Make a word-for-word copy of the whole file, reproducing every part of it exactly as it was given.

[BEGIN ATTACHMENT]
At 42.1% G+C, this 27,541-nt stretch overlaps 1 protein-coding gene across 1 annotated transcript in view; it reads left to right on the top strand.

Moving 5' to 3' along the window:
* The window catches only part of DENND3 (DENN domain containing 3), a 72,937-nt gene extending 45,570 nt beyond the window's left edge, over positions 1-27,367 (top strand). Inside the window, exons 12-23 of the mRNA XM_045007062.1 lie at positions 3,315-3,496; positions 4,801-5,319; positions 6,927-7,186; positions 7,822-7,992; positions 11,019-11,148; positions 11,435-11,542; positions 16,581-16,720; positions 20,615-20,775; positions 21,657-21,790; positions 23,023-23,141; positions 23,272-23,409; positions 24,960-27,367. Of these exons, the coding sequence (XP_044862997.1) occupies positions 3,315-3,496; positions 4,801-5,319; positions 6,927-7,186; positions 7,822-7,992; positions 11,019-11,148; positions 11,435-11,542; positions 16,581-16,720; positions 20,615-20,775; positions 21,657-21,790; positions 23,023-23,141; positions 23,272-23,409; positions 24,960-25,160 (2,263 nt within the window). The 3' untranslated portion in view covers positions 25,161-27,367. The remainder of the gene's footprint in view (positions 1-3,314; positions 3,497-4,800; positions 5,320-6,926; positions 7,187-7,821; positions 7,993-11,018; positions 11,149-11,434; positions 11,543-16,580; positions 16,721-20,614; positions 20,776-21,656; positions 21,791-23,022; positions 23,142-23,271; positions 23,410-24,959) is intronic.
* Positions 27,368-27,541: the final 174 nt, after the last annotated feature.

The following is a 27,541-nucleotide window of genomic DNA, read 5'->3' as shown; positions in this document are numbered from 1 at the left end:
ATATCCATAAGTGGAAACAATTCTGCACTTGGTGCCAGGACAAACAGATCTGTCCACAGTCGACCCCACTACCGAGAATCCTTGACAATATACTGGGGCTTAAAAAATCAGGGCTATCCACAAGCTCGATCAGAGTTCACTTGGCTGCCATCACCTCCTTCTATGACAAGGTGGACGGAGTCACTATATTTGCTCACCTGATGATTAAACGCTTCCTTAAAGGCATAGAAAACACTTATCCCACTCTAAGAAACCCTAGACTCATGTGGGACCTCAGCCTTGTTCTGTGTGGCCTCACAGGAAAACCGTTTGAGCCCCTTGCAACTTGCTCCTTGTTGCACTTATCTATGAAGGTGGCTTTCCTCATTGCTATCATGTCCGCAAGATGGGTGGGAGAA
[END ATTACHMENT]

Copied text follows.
At 42.1% G+C, this 27,541-nt stretch overlaps 1 protein-coding gene across 1 annotated transcript in view; it reads left to right on the top strand.

Moving 5' to 3' along the window:
* The window catches only part of DENND3 (DENN domain containing 3), a 72,937-nt gene extending 45,570 nt beyond the window's left edge, over positions 1-27,367 (top strand). Inside the window, exons 12-23 of the mRNA XM_045007062.1 lie at positions 3,315-3,496; positions 4,801-5,319; positions 6,927-7,186; positions 7,822-7,992; positions 11,019-11,148; positions 11,435-11,542; positions 16,581-16,720; positions 20,615-20,775; positions 21,657-21,790; positions 23,023-23,141; positions 23,272-23,409; positions 24,960-27,367. Of these exons, the coding sequence (XP_044862997.1) occupies positions 3,315-3,496; positions 4,801-5,319; positions 6,927-7,186; positions 7,822-7,992; positions 11,019-11,148; positions 11,435-11,542; positions 16,581-16,720; positions 20,615-20,775; positions 21,657-21,790; positions 23,023-23,141; positions 23,272-23,409; positions 24,960-25,160 (2,263 nt within the window). The 3' untranslated portion in view covers positions 25,161-27,367. The remainder of the gene's footprint in view (positions 1-3,314; positions 3,497-4,800; positions 5,320-6,926; positions 7,187-7,821; positions 7,993-11,018; positions 11,149-11,434; positions 11,543-16,580; positions 16,721-20,614; positions 20,776-21,656; positions 21,791-23,022; positions 23,142-23,271; positions 23,410-24,959) is intronic.
* Positions 27,368-27,541: the final 174 nt, after the last annotated feature.

The following is a 27,541-nucleotide window of genomic DNA, read 5'->3' as shown; positions in this document are numbered from 1 at the left end:
ATATCCATAAGTGGAAACAATTCTGCACTTGGTGCCAGGACAAACAGATCTGTCCACAGTCGACCCCACTACCGAGAATCCTTGACAATATACTGGGGCTTAAAAAATCAGGGCTATCCACAAGCTCGATCAGAGTTCACTTGGCTGCCATCACCTCCTTCTATGACAAGGTGGACGGAGTCACTATATTTGCTCACCTGATGATTAAACGCTTCCTTAAAGGCATAGAAAACACTTATCCCACTCTAAGAAACCCTAGACTCATGTGGGACCTCAGCCTTGTTCTGTGTGGCCTCACAGGAAAACCGTTTGAGCCCCTTGCAACTTGCTCCTTGTTGCACTTATCTATGAAGGTGGCTTTCCTCATTGCTATCATGTCCGCAAGATGGGTGGGAGAA